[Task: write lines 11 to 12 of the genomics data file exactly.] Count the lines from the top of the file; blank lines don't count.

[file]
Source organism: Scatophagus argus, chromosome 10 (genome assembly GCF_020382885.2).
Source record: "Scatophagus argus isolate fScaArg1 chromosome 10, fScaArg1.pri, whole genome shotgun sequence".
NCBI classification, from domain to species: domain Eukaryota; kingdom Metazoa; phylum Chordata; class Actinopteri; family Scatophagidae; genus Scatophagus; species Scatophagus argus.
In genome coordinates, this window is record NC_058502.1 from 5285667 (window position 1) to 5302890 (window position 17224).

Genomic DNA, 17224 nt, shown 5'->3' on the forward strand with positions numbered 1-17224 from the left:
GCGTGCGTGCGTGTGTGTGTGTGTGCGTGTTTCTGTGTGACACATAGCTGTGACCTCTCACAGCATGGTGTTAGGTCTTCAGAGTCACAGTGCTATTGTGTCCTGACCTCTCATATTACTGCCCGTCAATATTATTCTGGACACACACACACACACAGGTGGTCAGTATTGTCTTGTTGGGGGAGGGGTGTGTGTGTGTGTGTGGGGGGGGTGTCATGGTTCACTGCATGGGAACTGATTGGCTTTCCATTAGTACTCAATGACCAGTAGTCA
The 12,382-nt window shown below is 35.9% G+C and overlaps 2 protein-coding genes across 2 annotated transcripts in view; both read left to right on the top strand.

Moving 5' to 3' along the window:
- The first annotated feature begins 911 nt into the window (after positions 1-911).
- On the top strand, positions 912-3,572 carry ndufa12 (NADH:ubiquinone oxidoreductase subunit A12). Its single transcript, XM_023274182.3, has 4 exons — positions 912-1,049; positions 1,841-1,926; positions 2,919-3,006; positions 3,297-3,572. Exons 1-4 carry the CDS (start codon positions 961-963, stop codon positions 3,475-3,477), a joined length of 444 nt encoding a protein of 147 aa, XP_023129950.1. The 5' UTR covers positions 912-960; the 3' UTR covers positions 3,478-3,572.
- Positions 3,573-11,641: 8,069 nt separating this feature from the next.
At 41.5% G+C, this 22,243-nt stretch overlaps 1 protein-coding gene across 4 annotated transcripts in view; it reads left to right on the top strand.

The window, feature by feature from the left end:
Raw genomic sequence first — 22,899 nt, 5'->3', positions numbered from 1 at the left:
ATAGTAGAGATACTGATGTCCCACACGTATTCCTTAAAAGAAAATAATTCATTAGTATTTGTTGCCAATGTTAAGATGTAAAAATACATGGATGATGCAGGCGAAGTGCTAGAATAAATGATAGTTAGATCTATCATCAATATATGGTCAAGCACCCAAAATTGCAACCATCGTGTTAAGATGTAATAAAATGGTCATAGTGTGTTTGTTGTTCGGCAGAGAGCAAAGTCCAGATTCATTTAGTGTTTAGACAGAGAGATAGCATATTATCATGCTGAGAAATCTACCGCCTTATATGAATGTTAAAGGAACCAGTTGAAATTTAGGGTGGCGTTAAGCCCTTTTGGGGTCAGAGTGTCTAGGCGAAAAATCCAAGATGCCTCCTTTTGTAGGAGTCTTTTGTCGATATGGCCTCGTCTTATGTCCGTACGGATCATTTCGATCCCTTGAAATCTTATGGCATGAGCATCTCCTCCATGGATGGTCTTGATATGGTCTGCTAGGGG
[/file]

- Positions 3,573-11,641: 8,069 nt separating this feature from the next.
At 41.5% G+C, this 22,243-nt stretch overlaps 1 protein-coding gene across 4 annotated transcripts in view; it reads left to right on the top strand.